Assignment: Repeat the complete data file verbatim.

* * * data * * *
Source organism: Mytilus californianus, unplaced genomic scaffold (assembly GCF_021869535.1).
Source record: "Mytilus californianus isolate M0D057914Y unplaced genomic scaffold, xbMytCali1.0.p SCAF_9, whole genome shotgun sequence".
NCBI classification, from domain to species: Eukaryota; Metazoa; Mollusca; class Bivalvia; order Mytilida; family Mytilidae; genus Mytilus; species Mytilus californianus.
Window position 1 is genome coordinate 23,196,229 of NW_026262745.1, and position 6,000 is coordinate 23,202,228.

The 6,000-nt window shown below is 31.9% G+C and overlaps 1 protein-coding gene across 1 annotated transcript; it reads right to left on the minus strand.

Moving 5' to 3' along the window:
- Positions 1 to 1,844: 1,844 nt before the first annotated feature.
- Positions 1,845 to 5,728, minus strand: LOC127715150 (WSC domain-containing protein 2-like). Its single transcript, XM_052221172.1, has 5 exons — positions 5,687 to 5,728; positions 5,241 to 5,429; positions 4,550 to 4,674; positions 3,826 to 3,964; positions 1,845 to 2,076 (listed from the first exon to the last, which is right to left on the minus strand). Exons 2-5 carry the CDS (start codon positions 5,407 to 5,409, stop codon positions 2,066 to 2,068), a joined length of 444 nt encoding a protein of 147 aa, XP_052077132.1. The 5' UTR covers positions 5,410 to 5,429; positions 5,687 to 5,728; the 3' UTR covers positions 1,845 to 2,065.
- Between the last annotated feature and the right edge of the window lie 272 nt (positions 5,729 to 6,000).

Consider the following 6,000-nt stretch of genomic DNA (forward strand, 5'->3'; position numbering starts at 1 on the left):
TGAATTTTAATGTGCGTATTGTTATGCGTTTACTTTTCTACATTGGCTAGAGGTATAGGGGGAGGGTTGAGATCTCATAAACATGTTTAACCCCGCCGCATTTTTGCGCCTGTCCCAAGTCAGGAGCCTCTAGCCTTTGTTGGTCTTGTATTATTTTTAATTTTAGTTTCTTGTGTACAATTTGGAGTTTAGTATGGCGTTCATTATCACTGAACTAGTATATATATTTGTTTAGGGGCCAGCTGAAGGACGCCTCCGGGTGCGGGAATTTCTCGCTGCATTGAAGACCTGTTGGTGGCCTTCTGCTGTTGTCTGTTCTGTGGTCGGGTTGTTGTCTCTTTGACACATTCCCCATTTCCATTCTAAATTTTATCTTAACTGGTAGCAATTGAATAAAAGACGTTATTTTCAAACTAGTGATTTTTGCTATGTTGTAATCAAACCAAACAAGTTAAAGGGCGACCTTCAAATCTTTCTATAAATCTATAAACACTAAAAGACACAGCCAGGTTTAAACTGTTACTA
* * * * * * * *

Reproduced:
Source organism: Mytilus californianus, unplaced genomic scaffold (assembly GCF_021869535.1).
Source record: "Mytilus californianus isolate M0D057914Y unplaced genomic scaffold, xbMytCali1.0.p SCAF_9, whole genome shotgun sequence".
NCBI classification, from domain to species: Eukaryota; Metazoa; Mollusca; class Bivalvia; order Mytilida; family Mytilidae; genus Mytilus; species Mytilus californianus.
Window position 1 is genome coordinate 23,196,229 of NW_026262745.1, and position 6,000 is coordinate 23,202,228.

The 6,000-nt window shown below is 31.9% G+C and overlaps 1 protein-coding gene across 1 annotated transcript; it reads right to left on the minus strand.

Moving 5' to 3' along the window:
- Positions 1 to 1,844: 1,844 nt before the first annotated feature.
- Positions 1,845 to 5,728, minus strand: LOC127715150 (WSC domain-containing protein 2-like). Its single transcript, XM_052221172.1, has 5 exons — positions 5,687 to 5,728; positions 5,241 to 5,429; positions 4,550 to 4,674; positions 3,826 to 3,964; positions 1,845 to 2,076 (listed from the first exon to the last, which is right to left on the minus strand). Exons 2-5 carry the CDS (start codon positions 5,407 to 5,409, stop codon positions 2,066 to 2,068), a joined length of 444 nt encoding a protein of 147 aa, XP_052077132.1. The 5' UTR covers positions 5,410 to 5,429; positions 5,687 to 5,728; the 3' UTR covers positions 1,845 to 2,065.
- Between the last annotated feature and the right edge of the window lie 272 nt (positions 5,729 to 6,000).

Consider the following 6,000-nt stretch of genomic DNA (forward strand, 5'->3'; position numbering starts at 1 on the left):
TGAATTTTAATGTGCGTATTGTTATGCGTTTACTTTTCTACATTGGCTAGAGGTATAGGGGGAGGGTTGAGATCTCATAAACATGTTTAACCCCGCCGCATTTTTGCGCCTGTCCCAAGTCAGGAGCCTCTAGCCTTTGTTGGTCTTGTATTATTTTTAATTTTAGTTTCTTGTGTACAATTTGGAGTTTAGTATGGCGTTCATTATCACTGAACTAGTATATATATTTGTTTAGGGGCCAGCTGAAGGACGCCTCCGGGTGCGGGAATTTCTCGCTGCATTGAAGACCTGTTGGTGGCCTTCTGCTGTTGTCTGTTCTGTGGTCGGGTTGTTGTCTCTTTGACACATTCCCCATTTCCATTCTAAATTTTATCTTAACTGGTAGCAATTGAATAAAAGACGTTATTTTCAAACTAGTGATTTTTGCTATGTTGTAATCAAACCAAACAAGTTAAAGGGCGACCTTCAAATCTTTCTATAAATCTATAAACACTAAAAGACACAGCCAGGTTTAAACTGTTACTA